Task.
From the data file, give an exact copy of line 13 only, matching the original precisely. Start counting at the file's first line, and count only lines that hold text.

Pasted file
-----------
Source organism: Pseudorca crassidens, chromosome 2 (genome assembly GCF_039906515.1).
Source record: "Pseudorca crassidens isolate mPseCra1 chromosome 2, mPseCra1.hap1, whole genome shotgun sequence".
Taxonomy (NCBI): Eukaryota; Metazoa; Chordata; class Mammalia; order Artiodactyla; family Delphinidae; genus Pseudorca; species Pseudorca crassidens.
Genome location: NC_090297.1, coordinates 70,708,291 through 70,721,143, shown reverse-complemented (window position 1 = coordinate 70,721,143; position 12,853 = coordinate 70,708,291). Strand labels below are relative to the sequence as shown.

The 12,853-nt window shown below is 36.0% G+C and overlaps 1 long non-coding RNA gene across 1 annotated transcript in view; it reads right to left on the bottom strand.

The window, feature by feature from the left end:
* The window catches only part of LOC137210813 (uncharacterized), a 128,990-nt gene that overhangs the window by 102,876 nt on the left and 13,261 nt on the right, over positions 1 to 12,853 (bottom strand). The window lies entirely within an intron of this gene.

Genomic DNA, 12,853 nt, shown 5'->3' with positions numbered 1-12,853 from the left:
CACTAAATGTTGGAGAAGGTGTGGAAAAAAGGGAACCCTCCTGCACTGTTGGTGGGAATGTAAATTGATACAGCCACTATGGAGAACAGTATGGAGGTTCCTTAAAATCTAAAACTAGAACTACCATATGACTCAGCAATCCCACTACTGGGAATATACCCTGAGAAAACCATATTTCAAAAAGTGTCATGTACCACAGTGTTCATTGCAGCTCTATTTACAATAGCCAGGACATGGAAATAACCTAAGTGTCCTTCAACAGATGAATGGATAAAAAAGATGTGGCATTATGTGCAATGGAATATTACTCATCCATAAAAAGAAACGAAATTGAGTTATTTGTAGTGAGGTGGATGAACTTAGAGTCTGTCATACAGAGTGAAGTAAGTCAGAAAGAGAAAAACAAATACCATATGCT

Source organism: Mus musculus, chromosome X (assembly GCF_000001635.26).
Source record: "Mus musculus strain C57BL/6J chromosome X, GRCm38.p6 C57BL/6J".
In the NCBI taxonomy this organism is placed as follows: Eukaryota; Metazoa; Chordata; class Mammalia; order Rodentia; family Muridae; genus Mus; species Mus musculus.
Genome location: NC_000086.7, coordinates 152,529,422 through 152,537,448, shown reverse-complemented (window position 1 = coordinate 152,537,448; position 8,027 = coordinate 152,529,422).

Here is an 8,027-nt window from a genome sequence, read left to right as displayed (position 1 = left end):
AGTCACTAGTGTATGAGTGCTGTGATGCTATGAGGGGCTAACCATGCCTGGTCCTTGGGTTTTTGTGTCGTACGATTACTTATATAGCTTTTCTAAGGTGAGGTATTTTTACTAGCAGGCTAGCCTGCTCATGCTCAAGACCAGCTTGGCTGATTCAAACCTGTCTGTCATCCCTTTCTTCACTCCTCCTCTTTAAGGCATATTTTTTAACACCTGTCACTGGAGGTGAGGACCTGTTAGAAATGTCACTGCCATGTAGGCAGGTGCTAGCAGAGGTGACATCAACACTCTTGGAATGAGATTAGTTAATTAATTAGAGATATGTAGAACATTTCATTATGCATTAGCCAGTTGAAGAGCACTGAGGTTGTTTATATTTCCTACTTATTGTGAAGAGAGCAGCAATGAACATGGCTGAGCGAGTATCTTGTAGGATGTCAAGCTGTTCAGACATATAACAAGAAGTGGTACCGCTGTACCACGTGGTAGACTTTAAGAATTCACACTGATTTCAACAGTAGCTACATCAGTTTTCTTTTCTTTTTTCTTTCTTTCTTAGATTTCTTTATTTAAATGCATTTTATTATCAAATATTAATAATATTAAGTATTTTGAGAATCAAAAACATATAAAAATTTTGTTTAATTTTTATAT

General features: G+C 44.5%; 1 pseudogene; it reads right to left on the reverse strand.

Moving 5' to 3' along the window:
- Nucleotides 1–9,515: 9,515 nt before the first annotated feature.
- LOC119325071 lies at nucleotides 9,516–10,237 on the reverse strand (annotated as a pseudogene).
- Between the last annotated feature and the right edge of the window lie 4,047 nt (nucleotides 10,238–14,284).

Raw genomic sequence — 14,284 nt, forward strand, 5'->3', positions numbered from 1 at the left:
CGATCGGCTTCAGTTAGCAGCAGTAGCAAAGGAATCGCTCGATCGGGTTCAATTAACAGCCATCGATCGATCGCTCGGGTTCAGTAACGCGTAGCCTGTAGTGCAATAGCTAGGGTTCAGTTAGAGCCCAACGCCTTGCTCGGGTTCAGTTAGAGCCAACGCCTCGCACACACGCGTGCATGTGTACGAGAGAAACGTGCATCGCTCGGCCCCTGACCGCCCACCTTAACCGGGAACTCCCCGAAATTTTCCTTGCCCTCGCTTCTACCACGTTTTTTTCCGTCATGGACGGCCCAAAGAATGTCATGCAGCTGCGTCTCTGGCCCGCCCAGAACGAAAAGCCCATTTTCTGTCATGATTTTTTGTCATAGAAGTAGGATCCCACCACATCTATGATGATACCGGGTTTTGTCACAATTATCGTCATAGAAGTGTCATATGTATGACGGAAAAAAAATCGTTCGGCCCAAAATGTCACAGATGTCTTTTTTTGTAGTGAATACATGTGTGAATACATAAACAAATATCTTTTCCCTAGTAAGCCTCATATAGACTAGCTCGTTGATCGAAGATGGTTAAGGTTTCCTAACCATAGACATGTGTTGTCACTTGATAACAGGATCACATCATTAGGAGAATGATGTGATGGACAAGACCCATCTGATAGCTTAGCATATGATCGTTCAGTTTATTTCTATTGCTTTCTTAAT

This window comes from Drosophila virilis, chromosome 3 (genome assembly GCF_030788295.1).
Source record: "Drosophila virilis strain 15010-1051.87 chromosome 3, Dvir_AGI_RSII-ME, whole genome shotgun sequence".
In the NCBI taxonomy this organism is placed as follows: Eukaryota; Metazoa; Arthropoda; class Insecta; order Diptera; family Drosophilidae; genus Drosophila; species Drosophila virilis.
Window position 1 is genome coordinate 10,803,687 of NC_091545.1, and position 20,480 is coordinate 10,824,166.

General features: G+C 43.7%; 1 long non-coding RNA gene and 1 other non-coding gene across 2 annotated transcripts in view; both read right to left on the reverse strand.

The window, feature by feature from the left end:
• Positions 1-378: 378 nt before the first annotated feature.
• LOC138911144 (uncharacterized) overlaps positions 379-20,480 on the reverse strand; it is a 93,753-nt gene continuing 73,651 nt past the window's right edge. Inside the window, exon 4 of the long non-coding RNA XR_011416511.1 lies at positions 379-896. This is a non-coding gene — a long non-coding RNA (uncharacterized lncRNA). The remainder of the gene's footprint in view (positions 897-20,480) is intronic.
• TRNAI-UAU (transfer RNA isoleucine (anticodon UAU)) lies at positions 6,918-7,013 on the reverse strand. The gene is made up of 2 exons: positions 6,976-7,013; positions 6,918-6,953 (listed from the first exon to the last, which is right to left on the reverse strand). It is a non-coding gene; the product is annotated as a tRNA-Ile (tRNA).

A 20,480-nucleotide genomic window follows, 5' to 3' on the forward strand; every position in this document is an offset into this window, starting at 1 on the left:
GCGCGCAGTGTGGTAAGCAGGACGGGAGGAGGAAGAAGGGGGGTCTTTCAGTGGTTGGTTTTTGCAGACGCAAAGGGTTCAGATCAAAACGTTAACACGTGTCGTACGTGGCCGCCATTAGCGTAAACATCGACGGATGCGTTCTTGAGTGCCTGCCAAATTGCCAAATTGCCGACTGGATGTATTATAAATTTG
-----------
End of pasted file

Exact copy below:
Genome location: NC_000086.7, coordinates 152,529,422 through 152,537,448, shown reverse-complemented (window position 1 = coordinate 152,537,448; position 8,027 = coordinate 152,529,422).